That can be said of the whole squad, which includes returning college players who had their spring season cut short and incoming freshmen who had their senior high school seasons canceled.
Cheek and the other IUK coaches encourage them to respect the game but also have passion.
“Show up with a chip on their shoulder,” says Cheek. “Keep a goal in mind each day and don’t let a day pass.”
Because of the pandemic, the NAIA has granted an extra year of eligibility to those who want to use it.
Among those back to lead the Cougars are right-handed pitcher Renton Poole (at Bloomington High School South graduate who was selected in the 28th round of the 2018 Major League First-Year Player Draft by the Texas Rangers but opted to stay in college) and infielder Austin Weiler.
While being aware of contact tracing, IUK baseball coaches work to separate players on the field and in the weight room. With pitchers away, there are a number of machine scrimmages.
“We’ll have developmental work and one-on-one work when pitchers come back,” says Cheek.
As an academic supervisor, Cheek makes sure players are keeping up their grades up. He stays in-touch with professors and sets study table hours.
“They’re coming to IUK to get an IU degree and play baseball,” says Cheek. “The goal is to get these guys to where they want to go in life.
“My goal is to make sure they’re reaching their goals in the classroom.”
IUK students are currently taking a hybrid of in-person and online classes. After Thanksgiving to the end of the semester that will be all online.
While COVID-19 regulations and protocols has limited what players can do at the moment, there was plenty of community service with local groups last fall. Cheek says that each team member did up to 25 hours in the fall while meeting Kokomo know they care.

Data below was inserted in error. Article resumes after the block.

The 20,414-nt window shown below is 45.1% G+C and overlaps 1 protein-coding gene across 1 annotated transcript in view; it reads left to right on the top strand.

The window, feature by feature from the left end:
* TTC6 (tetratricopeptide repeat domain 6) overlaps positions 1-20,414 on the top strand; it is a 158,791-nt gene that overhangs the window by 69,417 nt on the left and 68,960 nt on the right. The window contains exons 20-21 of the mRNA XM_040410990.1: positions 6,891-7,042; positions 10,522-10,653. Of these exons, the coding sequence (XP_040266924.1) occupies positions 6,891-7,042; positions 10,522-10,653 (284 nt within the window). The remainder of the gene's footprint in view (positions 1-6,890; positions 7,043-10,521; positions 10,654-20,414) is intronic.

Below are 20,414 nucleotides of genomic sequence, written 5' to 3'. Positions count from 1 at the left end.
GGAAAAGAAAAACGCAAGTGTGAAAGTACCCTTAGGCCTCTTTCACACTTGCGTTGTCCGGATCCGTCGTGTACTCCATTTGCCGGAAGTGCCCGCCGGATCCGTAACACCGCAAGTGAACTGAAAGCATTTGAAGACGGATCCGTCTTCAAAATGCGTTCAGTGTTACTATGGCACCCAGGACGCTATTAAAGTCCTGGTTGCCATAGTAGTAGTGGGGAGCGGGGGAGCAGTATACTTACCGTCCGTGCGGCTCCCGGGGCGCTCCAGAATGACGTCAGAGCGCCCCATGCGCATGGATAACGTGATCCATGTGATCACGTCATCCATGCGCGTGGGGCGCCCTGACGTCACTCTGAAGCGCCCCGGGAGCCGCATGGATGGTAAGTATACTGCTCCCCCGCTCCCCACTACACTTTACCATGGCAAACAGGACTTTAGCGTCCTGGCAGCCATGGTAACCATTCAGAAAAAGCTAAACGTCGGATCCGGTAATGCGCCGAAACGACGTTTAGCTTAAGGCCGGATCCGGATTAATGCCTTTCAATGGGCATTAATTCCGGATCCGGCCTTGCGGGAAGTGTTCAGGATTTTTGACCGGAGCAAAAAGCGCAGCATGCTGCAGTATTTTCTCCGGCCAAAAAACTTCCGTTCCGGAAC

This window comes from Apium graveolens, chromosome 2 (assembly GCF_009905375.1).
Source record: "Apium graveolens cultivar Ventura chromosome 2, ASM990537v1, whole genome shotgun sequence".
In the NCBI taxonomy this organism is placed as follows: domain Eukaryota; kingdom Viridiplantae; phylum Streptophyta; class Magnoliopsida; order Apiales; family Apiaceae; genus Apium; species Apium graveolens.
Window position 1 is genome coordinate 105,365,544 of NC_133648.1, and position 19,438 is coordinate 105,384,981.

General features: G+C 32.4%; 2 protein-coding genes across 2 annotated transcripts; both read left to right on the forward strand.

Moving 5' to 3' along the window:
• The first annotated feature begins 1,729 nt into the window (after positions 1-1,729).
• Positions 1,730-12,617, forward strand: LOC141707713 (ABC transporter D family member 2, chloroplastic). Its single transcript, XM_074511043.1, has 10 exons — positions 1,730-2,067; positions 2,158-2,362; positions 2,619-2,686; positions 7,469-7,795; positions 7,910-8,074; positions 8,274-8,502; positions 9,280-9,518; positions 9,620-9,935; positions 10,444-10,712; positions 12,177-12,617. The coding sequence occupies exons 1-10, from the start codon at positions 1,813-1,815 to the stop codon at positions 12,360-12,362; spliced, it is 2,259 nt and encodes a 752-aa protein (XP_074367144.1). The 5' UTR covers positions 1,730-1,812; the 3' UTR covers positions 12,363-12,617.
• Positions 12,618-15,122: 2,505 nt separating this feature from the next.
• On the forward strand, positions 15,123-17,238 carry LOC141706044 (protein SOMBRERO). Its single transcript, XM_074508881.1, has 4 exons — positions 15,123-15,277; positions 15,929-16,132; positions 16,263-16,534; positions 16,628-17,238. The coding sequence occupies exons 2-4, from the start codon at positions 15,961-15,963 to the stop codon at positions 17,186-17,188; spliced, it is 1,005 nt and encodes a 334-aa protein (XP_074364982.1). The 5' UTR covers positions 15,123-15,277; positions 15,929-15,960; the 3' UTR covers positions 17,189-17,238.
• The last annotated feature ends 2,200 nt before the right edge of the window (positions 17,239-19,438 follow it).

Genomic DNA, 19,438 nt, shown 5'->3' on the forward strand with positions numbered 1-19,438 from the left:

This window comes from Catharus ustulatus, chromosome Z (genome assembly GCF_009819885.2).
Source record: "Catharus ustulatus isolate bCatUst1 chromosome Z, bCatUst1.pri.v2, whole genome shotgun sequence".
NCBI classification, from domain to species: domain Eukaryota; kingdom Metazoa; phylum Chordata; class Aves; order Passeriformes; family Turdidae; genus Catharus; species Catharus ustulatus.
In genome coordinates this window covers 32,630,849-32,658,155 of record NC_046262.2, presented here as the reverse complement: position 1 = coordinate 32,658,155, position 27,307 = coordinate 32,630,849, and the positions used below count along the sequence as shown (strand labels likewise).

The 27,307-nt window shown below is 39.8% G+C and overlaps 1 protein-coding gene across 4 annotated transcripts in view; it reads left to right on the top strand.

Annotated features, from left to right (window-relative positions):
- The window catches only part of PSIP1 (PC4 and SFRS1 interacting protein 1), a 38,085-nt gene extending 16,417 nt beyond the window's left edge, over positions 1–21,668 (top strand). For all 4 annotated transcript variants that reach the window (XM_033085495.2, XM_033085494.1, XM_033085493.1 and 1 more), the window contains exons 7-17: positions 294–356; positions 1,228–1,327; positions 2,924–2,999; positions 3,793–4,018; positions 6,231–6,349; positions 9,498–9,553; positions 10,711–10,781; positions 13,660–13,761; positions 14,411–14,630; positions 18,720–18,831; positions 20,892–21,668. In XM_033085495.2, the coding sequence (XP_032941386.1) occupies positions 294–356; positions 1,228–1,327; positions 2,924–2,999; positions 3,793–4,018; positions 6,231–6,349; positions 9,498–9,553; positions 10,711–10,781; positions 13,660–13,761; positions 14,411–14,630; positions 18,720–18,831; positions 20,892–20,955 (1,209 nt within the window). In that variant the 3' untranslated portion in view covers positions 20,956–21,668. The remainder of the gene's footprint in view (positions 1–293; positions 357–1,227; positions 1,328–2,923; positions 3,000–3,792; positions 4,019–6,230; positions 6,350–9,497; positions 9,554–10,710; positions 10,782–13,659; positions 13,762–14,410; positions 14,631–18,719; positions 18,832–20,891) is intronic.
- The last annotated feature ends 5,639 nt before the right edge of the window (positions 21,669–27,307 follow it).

Mitch Hannahs was the head coach and Jordan Tiegs the pitching coach at ISU.
Cheek went to youth camps run by Hannahs when the latter was coaching at Lincoln Trail College in Robinson, Ill.
“He’s one of the greatest coaches I’ve ever played under,” says Cheek of Hannahs. “He understands the game and knows how to compete.
“He helped me grow as a player and a person.”
Tiegs, who is now a coach in the Rangers organization, had an impact on Cheek.
“He was really smart and knew how to develop guys,” says Cheek of Tiegs. “He really sparked my interest about what a routine meant and entailed — throwing everyday, arm health, your body moving correctly and competing at a high level.”
Cheek appreciates his time with Vincennes head coach Chris Barney.
“He knew the game,” says Cheek of Barney. “He was a little Old School, but I loved it.”
The term “JUCO bandit” is used in baseball circles these days. Cheek tells what it means to him.
“They are guys who are hard-nosed and a little blue collar,” says Cheek. “It was a really good fit for myself to go junior college route. I learned a lot about myself — who I am as a person and player.”
Without the time restrictions of the NCAA and NAIA, junior college players have the chance to spend plenty of time working on their craft.
“We had a fall and spring season and a lot of competition,” says Cheek. “You’d get out of class and then be at the field for six hours at a time.
“We learned what ‘no off days’ meant,” says Cheek. “You didn’t get many.”
Cheek grew up in Oblong, which is Crawford County about 20 miles from the Indiana line and Sullivan County, Indiana.
The 2012 OHS graduate played golf for coach Jason Hartke, basketball for coach Brent Harper and baseball for coach Dave Miller.
Richard and Kelly Cheek have three children — Ryan, Kacey (20) and Lincoln Trail College freshman Katie (18).
“If you just show up on your high-intensity or game days, you’re not going to get much better,” says Vogt. “Guys are around other guys with high energy and motivation who do not skip drills, warm-ups and recovery.”
During the week, there are also high school players (many of whom are in travel ball tournaments Thursday through Sunday) working out, too. There is weight training, Core Velocity Belt work to emphasis the lower half and the use of PlyoCare Balls.
Each player follows an individualized workout plan based on their Driveline Baseball profile.